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Phenotypic Manifestation of Genetic Risk for Schizophrenia During Adolescence in the General Population

Jones, HJ; Stergiakouli, E; Tansey, KE; Hubbard, L; Heron, J; Cannon, M; Holmans, P; ... Zammit, S; + view all (2016) Phenotypic Manifestation of Genetic Risk for Schizophrenia During Adolescence in the General Population. JAMA Psychiatry , 73 (3) pp. 221-228. 10.1001/jamapsychiatry.2015.3058. Green open access

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Abstract

IMPORTANCE: Schizophrenia is a highly heritable, polygenic condition characterized by a relatively diverse phenotype and frequent comorbid conditions, such as anxiety and depression. At present, limited evidence explains how genetic risk for schizophrenia is manifest in the general population. OBJECTIVE: To investigate the extent to which genetic risk for schizophrenia is associated with different phenotypes during adolescence in a population-based birth cohort. DESIGN, SETTING, AND PARTICIPANTS: This cohort study used data from the Avon Longitudinal Study of Parents and Children (ALSPAC). Of 14 062 children in the birth cohort, genetic data were available for 9912 adolescents. Data were collected periodically from September 6, 1990, and collection is ongoing. Data were analyzed from March 4 to August 13, 2015. EXPOSURES: Polygenic risk scores (PRSs) for schizophrenia generated for individuals in the ALSPAC cohort using results of the second Psychiatric Genomics Consortium Schizophrenia genome-wide association study as a training set. MAIN OUTCOMES AND MEASURES: Logistic regression was used to assess associations between the schizophrenia PRS and (1) psychotic experiences (Psychosis-Like Symptom Interview at 12 and 18 years of age), (2) negative symptoms (Community Assessment of Psychic Experiences at 16.5 years of age), (3) depressive disorder (Development and Well-Being Assessment at 15.5 years of age), and (4) anxiety disorder (Development and Well-Being Assessment at 15.5 years of age) in adolescence. RESULTS: Of the 8230 ALSPAC participants whose genetic data passed quality control checks (51.2% male, 48.8% female), 3676 to 5444 participated in assessments from 12 to 18 years of age. The PRSs created using single-nucleotide polymorphisms with a training-set P ≤ .05 threshold were associated with negative symptoms (odds ratio [OR] per SD increase in PRS, 1.21; 95% CI, 1.08-1.36; R2 = 0.007) and anxiety disorder (OR per SD increase in PRS, 1.17; 95% CI, 1.06- 1.29; R2 = 0.005). No evidence was found of an association between schizophrenia PRS and psychotic experiences (OR per SD increase in PRS, 1.08; 95% CI, 0.98-1.19; R2 = 0.001) or depressive disorder (OR per SD increase in PRS, 1.02; 95% CI, 0.91-1.13; R2 = 0.00005). Results were mostly consistent across different training-set P value thresholds and using different cutoffs and measures of the psychopathological outcomes. CONCLUSIONS AND RELEVANCE: This study demonstrates polygenic overlaps between common genetic polymorphisms associated with schizophrenia and negative symptoms and anxiety disorder but not with psychotic experiences or depression. Because the genetic risk for schizophrenia appears to be manifest as anxiety and negative symptoms during adolescence, a greater focus on these phenotypes rather than on psychotic experiences might be required for prediction of transition in at-risk samples.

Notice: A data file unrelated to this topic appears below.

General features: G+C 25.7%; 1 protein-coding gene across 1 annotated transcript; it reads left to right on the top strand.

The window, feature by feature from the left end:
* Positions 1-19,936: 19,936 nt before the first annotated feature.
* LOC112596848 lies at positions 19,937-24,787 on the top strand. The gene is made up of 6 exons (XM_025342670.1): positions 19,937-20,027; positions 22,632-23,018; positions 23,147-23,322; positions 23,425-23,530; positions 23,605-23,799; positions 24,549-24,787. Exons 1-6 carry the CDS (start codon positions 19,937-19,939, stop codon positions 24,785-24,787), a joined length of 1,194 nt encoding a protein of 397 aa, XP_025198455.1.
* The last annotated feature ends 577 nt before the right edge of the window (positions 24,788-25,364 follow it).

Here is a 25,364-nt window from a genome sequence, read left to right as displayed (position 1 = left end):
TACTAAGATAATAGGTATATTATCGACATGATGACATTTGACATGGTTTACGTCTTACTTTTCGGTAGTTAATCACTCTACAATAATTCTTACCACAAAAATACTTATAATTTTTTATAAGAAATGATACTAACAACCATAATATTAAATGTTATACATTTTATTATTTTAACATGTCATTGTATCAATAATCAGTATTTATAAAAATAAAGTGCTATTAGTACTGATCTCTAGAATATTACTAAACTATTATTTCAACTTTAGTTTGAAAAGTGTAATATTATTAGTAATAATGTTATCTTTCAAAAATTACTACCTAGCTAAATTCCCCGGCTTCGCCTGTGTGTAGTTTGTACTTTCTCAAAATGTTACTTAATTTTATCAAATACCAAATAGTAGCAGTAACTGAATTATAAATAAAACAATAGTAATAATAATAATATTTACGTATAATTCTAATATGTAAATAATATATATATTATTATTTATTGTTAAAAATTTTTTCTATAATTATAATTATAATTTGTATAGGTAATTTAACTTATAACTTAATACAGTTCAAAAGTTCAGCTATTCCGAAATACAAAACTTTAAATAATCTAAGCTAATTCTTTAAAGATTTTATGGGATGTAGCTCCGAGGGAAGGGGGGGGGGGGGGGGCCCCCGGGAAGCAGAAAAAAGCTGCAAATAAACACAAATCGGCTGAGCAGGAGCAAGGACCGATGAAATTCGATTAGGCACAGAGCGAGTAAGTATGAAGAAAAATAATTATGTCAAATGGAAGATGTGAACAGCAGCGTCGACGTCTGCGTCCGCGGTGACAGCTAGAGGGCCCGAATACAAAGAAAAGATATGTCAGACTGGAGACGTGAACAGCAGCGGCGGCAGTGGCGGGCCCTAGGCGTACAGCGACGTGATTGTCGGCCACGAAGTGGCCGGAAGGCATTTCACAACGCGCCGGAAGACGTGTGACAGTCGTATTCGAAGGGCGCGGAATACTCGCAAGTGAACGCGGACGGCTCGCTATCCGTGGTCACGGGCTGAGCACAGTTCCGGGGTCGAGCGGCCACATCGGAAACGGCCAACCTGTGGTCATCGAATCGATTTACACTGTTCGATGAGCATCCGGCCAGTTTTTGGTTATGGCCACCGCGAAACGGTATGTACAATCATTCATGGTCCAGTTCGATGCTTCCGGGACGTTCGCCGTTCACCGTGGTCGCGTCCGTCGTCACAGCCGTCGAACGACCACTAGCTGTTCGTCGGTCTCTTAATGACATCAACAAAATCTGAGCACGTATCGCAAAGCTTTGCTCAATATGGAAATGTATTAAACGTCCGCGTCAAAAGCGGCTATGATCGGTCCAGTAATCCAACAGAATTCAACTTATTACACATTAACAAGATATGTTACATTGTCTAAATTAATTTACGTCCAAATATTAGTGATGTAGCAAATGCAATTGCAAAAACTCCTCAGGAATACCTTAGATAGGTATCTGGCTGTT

Type: Article
Title: Phenotypic Manifestation of Genetic Risk for Schizophrenia During Adolescence in the General Population
Location: United States
Open access status: An open access version is available from UCL Discovery
DOI: 10.1001/jamapsychiatry.2015.3058
Publisher version: http://dx.doi.org/10.1001/jamapsychiatry.2015.3058
Language: English
Additional information: Copyright © 2016 American Medical Association. All rights reserved.
UCL classification: UCL
UCL > Provost and Vice Provost Offices > School of Life and Medical Sciences
UCL > Provost and Vice Provost Offices > School of Life and Medical Sciences > Faculty of Brain Sciences
UCL > Provost and Vice Provost Offices > School of Life and Medical Sciences > Faculty of Brain Sciences > Division of Psychiatry
URI: https://discovery.ucl.ac.uk/id/eprint/1476719
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